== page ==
The borrower, which operates the Wolaidai mobile lending platform in China and the WeLend online platform in Hong Kong, announced recently that it was looking to raise a $50m loan from the wholesale market in the fourth quarter via ING Bank, the proceeds of which will be used for on-lending in Hong Kong.
While banks that GlobalCapital Asia spoke with readily acknowledged the potential of fintech lending, few have been willing to put their skin in the game.
That is understandable: in Asia, funding for technology firms and start-ups has come mostly via private equity or venture capital, as many banks have a hard time getting a new age, asset light and non-traditional business past their credit committees.
But there is a good chance that the appearance of fintech names in the loan market will be no passing phase. Fintech executives predict that WeLab is only the first of what could be a slew of start-up lenders tapping bank financing.
For traditional banks, that would mean shaking off some of their scepticism around the sector. ING Bank already has. It supplied a $25m facility to WeLab and is an equity investor in the firm. Now it is leading the planned $50m syndicated loan as mandated lead arranger and bookrunner.
There is no denying that fintech can ring all kinds of alarm bells for banks. The news about Ezubao going bust earlier this year is certainly no help — it was once China's biggest peer-to-peer lender but folded after it was alleged to be a Ponzi scheme that duped close to a million retail investors in the country.
Since then, China's banking regulator has clamped down hard on peer-to-peer lenders. But rather than being spooked, it is important to take note of the fact that a number of fintech companies, like WeLab, do not operate on a peer-to-peer platform.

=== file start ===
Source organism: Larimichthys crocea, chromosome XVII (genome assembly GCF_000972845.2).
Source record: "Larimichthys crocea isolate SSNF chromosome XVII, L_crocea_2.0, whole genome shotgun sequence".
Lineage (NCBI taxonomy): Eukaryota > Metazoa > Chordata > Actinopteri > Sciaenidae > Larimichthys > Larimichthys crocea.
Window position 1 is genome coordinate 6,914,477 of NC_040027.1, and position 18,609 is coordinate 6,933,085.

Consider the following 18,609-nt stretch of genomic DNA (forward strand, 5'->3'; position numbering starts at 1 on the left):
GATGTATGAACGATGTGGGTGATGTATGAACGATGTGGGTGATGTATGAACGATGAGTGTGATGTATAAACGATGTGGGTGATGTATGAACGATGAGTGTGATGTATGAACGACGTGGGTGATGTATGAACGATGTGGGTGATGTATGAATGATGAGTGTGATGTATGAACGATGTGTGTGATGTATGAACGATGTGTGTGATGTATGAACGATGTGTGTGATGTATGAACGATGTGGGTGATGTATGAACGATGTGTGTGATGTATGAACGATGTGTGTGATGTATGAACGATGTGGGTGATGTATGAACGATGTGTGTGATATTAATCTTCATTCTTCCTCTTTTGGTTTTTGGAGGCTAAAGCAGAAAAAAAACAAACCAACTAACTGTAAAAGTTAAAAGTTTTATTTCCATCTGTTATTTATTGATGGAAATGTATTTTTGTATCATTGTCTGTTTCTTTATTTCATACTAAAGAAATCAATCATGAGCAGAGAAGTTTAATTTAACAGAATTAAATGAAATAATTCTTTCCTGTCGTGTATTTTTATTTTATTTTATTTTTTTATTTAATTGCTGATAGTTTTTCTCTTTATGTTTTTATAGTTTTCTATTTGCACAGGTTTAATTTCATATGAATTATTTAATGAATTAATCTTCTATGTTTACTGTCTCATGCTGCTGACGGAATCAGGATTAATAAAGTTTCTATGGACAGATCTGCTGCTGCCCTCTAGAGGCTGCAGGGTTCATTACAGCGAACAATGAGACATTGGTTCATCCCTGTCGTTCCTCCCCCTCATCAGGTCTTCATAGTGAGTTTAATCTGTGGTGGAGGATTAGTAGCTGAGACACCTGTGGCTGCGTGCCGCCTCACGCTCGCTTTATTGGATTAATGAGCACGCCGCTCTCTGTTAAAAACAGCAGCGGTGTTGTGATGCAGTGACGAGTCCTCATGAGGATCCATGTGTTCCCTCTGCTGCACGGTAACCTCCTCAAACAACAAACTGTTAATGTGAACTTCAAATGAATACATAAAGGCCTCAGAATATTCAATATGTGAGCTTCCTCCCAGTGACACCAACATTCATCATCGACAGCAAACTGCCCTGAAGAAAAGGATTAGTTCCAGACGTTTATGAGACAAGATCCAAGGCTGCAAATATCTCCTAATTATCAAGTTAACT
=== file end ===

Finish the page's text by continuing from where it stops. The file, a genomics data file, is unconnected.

Of course, due diligence must run its course and lenders should look at the structure of deals carefully. Some structures provide more security than others — a senior secured deal, in the case of WeLab, offers the highest level of security in the capital structure, and its loan is secured by accounts receivable. Not all transactions will offer such security, so banks must do their homework on the underlying assets.
But getting into the sector now means that banks will get an inside look into how fintechs are run, and a chance to work with — not against — what is shaping up to be a disruptive force in banking.
Moreover, it is an opportunity for banks to put these start-ups’ much-touted loan growth, asset quality and default rates under the microscope, and see for themselves whether fintech is all it is cracked up to be.
After all, as commodities and other sectors come under pressure, the fast-growing fintech industry could prove a useful one to allocate funds to. There is no point in complaining about how too much money is chasing too few assets and how sparse the market has been for new loan launches if an emerging opportunity is ignored.
While there will no doubt be more fintech fallouts until the sector reaches maturity, it is here to stay. Coming in early will give banks better access to the rewards — as well as the risks.